THE Spring has come," 

chirped the dear little birds

As they opened their drowsy eyes,

And shook out the fans in their pretty tails,

And turned up their heads to the skies.

'"Tis time now to look for a place to build"

So Robin engaged an elm-tree. 

The black Crow she spoke for a tall pine's top, 

Where high in the world she might be.

The Sparrow took lease of an old ox-track

With grasses to thatch it all o'er. 

"I like a low cottage," she said to herself,

"With a daisy to nod by the door."

The Swallow she fancied the corner lot 

Of the barn, 'neath the sloping eaves;

The Oriole sought for a graceful twig,

Where her cradle could rock with the breeze.

"The Spring has come," said each little flower

As she stirred in her damp, brown bed; 

First Snowdrop peeped in her neat white cap, 

Then modestly hung down her head.

"Do I hear Sir Robin!" said Crocus white,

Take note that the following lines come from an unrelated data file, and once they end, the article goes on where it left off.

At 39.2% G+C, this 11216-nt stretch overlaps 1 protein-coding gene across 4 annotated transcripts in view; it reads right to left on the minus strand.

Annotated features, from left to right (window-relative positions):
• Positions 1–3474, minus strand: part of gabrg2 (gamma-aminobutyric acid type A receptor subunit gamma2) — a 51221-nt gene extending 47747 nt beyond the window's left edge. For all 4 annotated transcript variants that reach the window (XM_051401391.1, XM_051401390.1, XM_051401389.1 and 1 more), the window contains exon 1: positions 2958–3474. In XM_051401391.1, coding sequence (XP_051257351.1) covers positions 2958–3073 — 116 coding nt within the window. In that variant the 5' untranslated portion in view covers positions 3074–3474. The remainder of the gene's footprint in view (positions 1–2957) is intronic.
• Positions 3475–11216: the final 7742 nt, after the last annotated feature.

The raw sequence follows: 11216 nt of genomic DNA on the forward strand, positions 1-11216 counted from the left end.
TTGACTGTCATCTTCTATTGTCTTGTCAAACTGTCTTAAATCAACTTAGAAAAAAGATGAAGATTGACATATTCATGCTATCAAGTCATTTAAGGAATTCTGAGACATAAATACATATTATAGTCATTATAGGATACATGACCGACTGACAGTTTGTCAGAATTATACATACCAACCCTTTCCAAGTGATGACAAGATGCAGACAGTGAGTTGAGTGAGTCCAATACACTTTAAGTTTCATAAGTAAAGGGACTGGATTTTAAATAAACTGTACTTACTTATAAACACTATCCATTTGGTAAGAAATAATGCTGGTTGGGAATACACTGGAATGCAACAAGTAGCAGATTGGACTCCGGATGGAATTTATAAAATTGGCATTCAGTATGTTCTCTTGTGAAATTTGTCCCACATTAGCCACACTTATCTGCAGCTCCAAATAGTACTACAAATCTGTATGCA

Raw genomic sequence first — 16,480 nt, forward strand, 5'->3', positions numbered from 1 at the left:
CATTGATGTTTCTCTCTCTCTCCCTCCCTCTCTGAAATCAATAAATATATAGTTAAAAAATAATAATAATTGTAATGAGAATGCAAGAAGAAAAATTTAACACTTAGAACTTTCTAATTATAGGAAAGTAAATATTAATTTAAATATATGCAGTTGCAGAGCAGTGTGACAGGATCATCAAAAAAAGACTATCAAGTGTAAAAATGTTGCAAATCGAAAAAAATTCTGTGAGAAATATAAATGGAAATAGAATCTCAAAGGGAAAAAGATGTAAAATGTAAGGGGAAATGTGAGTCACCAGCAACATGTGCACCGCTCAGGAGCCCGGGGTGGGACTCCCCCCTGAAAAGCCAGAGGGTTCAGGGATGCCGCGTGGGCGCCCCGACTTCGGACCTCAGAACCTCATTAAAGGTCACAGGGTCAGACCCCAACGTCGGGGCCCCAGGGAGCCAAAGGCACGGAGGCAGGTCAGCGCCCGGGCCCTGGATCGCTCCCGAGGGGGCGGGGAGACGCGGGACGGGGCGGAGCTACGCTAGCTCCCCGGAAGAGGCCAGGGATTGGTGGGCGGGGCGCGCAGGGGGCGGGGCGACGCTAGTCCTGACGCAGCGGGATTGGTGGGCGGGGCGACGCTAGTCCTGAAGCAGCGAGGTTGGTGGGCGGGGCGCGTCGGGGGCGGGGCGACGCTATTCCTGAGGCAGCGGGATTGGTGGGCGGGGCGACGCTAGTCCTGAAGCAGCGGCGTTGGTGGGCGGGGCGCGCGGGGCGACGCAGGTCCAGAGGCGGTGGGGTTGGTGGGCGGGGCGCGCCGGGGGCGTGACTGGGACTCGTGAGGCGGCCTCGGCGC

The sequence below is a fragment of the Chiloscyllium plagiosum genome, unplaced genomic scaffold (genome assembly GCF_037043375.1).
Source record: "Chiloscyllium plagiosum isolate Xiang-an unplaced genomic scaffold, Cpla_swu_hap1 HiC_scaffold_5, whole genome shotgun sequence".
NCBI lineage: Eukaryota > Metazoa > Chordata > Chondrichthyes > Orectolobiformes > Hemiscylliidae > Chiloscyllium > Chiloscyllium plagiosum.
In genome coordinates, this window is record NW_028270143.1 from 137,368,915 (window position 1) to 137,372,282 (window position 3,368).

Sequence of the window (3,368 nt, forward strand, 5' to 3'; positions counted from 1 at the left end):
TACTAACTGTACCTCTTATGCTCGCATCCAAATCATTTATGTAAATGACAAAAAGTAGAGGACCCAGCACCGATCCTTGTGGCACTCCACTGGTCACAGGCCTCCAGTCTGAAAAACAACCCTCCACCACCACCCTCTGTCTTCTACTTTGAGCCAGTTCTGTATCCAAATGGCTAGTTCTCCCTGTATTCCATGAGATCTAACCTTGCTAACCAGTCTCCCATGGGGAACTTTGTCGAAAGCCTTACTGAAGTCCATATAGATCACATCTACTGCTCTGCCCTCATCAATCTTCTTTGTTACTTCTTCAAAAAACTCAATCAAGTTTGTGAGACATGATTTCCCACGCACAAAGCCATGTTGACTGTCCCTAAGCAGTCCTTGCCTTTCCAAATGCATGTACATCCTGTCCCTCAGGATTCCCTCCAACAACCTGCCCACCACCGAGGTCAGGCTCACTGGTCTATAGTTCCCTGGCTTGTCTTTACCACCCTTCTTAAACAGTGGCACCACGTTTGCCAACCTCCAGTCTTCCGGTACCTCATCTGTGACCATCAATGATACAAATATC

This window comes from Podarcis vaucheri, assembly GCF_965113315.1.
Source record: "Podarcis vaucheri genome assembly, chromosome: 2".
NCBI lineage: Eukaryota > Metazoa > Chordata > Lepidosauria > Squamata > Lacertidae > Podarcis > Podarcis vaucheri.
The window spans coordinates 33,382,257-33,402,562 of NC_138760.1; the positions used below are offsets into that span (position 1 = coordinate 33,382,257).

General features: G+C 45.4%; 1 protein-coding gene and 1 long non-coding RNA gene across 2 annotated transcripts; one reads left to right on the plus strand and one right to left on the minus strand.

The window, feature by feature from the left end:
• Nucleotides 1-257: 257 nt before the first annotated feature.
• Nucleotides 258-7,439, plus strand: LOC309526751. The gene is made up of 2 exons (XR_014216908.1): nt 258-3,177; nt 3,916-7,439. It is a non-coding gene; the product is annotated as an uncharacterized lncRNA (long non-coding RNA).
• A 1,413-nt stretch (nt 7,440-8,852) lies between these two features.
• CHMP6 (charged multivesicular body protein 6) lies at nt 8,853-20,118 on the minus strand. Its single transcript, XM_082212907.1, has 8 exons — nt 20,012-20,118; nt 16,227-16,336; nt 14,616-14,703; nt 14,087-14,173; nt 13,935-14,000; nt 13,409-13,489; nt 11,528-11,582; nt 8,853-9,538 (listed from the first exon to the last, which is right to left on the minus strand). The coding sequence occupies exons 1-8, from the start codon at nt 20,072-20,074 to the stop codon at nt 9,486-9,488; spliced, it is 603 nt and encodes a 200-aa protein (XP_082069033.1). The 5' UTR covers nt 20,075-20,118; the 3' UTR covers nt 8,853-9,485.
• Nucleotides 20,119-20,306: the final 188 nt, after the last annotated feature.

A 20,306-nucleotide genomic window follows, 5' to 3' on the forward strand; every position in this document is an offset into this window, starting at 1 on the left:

"Then I'm certainly late," cried she; 

And popped out her head from under the clothes, 

And looked straight into the tree.

The May-Flower woke, and she drew from the moss

On which she had pillowed her head, 

Her small waxen phials of odorous sweets

To perfume her soft, lowly bed.

"'Tis darksome down here," moaned Violet blue;

But when she crept out to the sky, 

She had to slip back just behind a green leaf, 

'T was so bright for her tender young eye.

"These rich, golden beams," said Buttercup gay, 

"I will take to my dairy brown, 

And churn them and pat them in bright little balls, 

The green of my young buds to crown."

"Oh, there is a bee!" cried Miss Clover, so red, 

"He's buzzing because I 'm not up;" 

So she sprang into sight with her sweet honey jars, 

And asked Mr. Bee in to sup.

A busy time is this fresh, bright Spring 

For Birdie and Bee and for Flowers;

There's work for each in its own little world, 

And joy just the same as in ours.

St. Nicholas